Strict Products Liability

Strict Products Liability in the United States

Note: For information about Products Liability, click here.

Strict liability, especially strict product Liability

A tort-feasor is said to be strictly liable where no inquiry into their mental state is made. That is, the negligence or willfullness of the tort-feasor’s act is irrelevant in torts of strict liability such as defective products. In cases of auto accidents strict liability is often referred to as “no-fault” liability since the inquiry does not focus on fault of the tort feasor but remedy to the injured. See the following cases:

Davis v. Gibson Products Co., Tex.Civ.App., 505 S.W.2d 682, 688.
Herbstman v. Eastman Kodak Co., 342 A.2d 181 (N.J.)

Strict Liability for Products

Common-law courts have long held that certain activities are inherently dangerous and that those who cause damage to others by engaging in those activities will be held strictly liable. More recently, courts in the United States have applied strict liability to defective products. Strict liability, however, is not absolute liability, as there are many defenses available to defendants in lawsuits based on strict liability, such as comparative negligence and product abuse.

Because of the importance of products liability, there are several entries devoted to the question of the “Products Liability”. Strict liability may also apply as a legal standard for products, even those that are not ultrahazardous. In some national legal systems, strict liability is not available as a cause of action to plaintiffs seeking to recover a judgment of products liability against a manufacturer, wholesaler, distributor, or retailer. (Some states limit liability to the manufacturer.) But it is available in the United States and initially was created by a California Supreme Court decision in the 1962 case of Greenman v. Yuba Power Products, Inc.

In Greenman, the plaintiff had used a home power saw and bench, the Shopsmith, designed and manufactured by the defendant. He was experienced in using power tools and was injured while using the approved lathe attachment to the Shopsmith to fashion a wooden chalice. The case was decided on the premise that Greenman had done nothing wrong in using the machine but that the machine had a defect that was “latent” (not easily discoverable by the consumer). Rather than decide the case based on warranties, or requiring that Greenman prove how the defendant had been negligent, Justice Traynor found for the plaintiff based on the overall social utility of strict liability in cases of defective products. According to his decision, the purpose of such liability is to ensure that the “cost of injuries resulting from defective products is borne by the manufacturers…rather than by the injured persons who are powerless to protect themselves.”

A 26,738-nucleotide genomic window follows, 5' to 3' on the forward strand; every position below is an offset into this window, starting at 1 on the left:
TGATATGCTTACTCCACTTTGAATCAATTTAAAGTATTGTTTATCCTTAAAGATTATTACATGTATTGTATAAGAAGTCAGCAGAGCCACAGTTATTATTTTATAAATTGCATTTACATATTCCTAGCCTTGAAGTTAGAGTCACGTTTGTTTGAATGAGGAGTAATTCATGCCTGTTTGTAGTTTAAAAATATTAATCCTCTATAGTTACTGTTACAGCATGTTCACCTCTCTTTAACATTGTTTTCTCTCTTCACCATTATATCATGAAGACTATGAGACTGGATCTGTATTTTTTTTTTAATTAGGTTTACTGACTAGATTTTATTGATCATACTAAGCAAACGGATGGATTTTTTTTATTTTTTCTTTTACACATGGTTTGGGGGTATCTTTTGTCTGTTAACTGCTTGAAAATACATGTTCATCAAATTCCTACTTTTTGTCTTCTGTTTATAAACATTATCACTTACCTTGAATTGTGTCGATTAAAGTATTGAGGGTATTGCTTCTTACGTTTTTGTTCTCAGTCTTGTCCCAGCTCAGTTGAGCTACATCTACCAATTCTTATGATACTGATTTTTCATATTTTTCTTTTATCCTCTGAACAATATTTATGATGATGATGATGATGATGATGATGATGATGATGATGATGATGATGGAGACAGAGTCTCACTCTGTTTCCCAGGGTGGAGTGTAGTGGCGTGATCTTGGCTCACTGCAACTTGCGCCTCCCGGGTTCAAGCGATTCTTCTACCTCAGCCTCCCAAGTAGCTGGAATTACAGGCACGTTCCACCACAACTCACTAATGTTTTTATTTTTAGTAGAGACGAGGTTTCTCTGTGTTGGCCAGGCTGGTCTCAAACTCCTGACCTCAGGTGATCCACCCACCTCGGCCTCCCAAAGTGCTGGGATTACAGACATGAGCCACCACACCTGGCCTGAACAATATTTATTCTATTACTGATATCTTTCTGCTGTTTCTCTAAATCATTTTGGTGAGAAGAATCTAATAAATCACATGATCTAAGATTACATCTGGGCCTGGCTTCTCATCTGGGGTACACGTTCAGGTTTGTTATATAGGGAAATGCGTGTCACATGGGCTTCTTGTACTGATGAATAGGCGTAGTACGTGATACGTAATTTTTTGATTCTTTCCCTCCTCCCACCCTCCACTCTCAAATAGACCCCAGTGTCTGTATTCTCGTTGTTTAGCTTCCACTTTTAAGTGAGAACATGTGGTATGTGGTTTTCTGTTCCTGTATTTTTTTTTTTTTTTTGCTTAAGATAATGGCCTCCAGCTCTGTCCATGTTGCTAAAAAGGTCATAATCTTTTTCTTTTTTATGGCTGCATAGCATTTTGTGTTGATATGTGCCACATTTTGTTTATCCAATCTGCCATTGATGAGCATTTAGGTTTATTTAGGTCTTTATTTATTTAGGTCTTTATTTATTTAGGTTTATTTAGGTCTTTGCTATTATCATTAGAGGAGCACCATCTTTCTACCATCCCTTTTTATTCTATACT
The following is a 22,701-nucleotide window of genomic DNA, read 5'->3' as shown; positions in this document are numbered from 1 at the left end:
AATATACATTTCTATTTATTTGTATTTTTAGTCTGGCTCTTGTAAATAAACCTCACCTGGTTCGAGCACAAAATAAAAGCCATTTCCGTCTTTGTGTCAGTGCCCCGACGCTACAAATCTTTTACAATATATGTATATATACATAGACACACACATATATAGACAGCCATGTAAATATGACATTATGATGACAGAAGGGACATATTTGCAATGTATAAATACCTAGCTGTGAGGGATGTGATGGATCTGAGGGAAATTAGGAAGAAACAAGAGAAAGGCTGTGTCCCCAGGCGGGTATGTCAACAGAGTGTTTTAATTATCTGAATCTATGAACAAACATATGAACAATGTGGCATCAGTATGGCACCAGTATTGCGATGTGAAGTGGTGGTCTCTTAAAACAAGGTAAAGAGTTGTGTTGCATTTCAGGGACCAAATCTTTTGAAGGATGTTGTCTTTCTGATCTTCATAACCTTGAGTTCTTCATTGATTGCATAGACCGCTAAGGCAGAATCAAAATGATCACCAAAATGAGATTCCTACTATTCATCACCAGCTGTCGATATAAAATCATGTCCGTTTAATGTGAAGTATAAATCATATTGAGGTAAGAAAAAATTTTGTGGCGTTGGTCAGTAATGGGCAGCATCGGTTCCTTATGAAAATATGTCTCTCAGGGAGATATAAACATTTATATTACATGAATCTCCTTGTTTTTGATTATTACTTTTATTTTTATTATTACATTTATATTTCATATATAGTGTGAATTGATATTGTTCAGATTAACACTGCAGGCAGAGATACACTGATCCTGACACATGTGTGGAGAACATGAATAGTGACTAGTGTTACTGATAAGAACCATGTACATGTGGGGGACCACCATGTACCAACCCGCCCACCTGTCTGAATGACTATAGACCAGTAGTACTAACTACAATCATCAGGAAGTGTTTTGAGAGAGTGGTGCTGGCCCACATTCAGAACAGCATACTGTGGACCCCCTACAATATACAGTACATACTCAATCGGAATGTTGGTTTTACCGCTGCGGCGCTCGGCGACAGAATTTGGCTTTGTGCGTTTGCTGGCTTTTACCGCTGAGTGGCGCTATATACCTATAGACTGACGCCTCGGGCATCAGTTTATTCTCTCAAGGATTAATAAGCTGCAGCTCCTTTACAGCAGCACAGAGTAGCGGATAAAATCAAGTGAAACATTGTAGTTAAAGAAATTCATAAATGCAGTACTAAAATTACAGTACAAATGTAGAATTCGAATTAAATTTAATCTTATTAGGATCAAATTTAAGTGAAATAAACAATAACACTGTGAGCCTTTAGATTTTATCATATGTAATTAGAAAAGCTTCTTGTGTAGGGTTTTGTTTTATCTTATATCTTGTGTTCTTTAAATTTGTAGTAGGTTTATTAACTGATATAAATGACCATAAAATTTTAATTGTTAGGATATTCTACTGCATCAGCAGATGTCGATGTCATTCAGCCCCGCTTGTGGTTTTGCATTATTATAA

Today, the majority of US states recognize strict liability for defective products, although some states limit strict liability actions to damages for personal injuries rather than property damage. Injured plaintiffs have to prove the product caused the harm but do not have to prove exactly how the manufacturer was careless. Purchasers of the product, as well as injured guests, bystanders, and others with no direct relationship with the product, may sue for damages caused by the product.

The Restatement of the Law of Torts, Section 402(a), was originally issued in 1964. It is a widely accepted statement of the liabilities of sellers of goods for defective products. The Restatement specifies six requirements, all of which must be met for a plaintiff to recover using strict liability for a product that the plaintiff claims is defective:

The product must be in a defective condition when the defendant sells it.
The defendant must normally be engaged in the business of selling or otherwise distributing the product.
The product must be unreasonably dangerous to the user or consumer because of its defective condition.
The plaintiff must incur physical harm to self or to property by using or consuming the product.
The defective condition must be the proximate cause of the injury or damage.
The goods must not have been substantially changed from the time the product was sold to the time the injury was sustained.
Section 402(a) also explicitly makes clear that a defendant can be held liable even though the defendant has exercised “all possible care.” Thus in a strict liability case, the plaintiff does not need to show “fault” (or negligence).

For defendants, who can include manufacturers, distributors, processors, assemblers, packagers, bottlers, retailers, and wholesalers, there are a number of defenses that are available, including assumption of risk, product misuse and comparative negligence, commonly known dangers, and the knowledgeable-user defense. We have already seen assumption of risk and comparative negligence in terms of negligence actions; the application of these is similar in products-liability actions.